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atr

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Re:We're being way too negative
« Reply #72 on: March 24, 2004, 06:46:20 am »

All good points.  I guess I just can't see myself ever voluntarily living on someone else's say-so.

I feel the same way. However, I currently rent a condo that doesn't allow me to have pets. All things considered, this was the place I chose to live. It's not perfect, but I'm happy living here. All things considered, there wasn't another option that I thought was better.
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penguinsscareme

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Re:We're being way too negative
« Reply #73 on: March 24, 2004, 09:06:19 am »

When you live near lots of other people, you gotta deal with them.  Its a pain sometimes, yes.  He can try to change things or get out of the condo.  You say he's "stuck" but, as they say, beggars can't be choosers.

I guess that pretty much says it all.  You live near other people, you compromise or you move on.  Which I think kind of sucks, but oh well, that's the way it is, that's the way it's always going to be.
To kind of tie it back to the original intent of the thread, I think the beggars can't be choosers principle kind of applies to us as porcupines moving to a new state.  The fact is we're doing quite well if the majority of the natives are open to a majority of our ideas.
We've got a pretty good climate to work with if we stick with like minded people when we can and compromise with unlike-minded people when we have to.
ATR, I believe it was you who in another thread basically said I was dishonoring my SOI because I wouldn't come down in favor of legalizing public orgies.
To put it another way, what I'm saying is that the condo complex just isn't going to let us have a dog, and they're not likely to anytime soon.  But the fact is it's still the best option on the table.  And rather than insist that they ought to allow dogs to the point where we're just coming across as petulant, let's just take what we can get for now and be mostly happy.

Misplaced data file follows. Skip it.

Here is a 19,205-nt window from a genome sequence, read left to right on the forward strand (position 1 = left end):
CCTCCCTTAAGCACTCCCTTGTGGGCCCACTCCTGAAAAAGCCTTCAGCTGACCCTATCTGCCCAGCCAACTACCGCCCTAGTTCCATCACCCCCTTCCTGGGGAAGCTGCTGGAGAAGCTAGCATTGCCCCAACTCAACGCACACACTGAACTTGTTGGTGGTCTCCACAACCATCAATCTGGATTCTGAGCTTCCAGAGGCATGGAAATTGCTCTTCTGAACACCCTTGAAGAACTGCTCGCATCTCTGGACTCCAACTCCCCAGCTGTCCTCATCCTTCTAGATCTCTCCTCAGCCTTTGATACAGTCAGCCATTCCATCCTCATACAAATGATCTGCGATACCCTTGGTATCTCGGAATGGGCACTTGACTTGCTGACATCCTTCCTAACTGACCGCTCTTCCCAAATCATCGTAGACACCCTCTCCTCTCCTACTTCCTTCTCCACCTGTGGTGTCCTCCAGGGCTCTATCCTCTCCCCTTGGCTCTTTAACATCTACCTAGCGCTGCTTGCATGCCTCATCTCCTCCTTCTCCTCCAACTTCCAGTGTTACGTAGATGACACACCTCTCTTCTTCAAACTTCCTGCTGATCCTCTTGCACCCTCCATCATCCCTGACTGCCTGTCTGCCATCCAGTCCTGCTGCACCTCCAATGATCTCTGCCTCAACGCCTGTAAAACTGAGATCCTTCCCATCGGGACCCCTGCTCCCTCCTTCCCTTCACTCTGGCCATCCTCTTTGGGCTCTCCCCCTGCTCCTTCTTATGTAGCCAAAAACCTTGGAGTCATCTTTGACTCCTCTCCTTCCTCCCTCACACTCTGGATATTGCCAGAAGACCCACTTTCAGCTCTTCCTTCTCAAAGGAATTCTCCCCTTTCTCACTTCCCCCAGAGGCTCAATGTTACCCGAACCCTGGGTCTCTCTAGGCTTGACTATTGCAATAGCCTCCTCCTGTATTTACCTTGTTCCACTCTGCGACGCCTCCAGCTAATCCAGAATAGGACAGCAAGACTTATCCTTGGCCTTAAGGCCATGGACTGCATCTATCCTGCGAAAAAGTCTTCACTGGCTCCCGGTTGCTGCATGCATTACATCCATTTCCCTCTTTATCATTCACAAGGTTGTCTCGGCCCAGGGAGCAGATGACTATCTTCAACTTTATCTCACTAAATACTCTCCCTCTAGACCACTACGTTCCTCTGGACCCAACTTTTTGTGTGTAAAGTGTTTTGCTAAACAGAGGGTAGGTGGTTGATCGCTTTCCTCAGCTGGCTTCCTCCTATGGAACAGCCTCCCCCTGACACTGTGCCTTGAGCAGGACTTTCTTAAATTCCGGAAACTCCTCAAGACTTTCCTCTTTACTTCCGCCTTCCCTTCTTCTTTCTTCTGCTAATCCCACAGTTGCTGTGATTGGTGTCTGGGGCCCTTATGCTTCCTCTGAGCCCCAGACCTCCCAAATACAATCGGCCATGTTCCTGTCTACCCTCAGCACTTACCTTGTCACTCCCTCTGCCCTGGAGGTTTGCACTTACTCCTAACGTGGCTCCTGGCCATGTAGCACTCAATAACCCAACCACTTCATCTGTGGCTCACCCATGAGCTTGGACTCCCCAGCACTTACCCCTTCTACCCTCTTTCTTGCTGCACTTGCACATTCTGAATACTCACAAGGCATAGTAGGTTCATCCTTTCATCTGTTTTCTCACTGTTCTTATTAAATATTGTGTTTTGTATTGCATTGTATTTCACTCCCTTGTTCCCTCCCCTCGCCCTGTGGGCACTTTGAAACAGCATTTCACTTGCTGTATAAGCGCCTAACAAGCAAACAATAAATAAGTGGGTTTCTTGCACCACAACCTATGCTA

To use yet another metaphor, we've got a good solid foundation in common.  Okay, we disagree on how to finish out the trim details, but I still think we can build a pretty solid structure.
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atr

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Re:We're being way too negative
« Reply #74 on: March 24, 2004, 09:56:48 am »

ATR, I believe it was you who in another thread basically said I was dishonoring my SOI because I wouldn't come down in favor of legalizing public orgies.
To put it another way, what I'm saying is that the condo complex just isn't going to let us have a dog, and they're not likely to anytime soon.  But the fact is it's still the best option on the table.  And rather than insist that they ought to allow dogs to the point where we're just coming across as petulant, let's just take what we can get for now and be mostly happy.

The distinction is that the condo is private property. As long as public property exists, it's hard to imagine the government letting people use it with no restrictions. (E.g. roads are public property, yet it would be unreasonable to expect the government to allow people to pitch tents in the middle of highways.) However, since the rules enforced on public property are not based on voluntary consent, government regulations should be minimized in pursuit of a government that does no more than protect life, liberty, and property (at least according to the SOI). In other words, regulations on private property are an exercise of property rights (and freedom of association), whereas regulations on public property are impositions on liberty.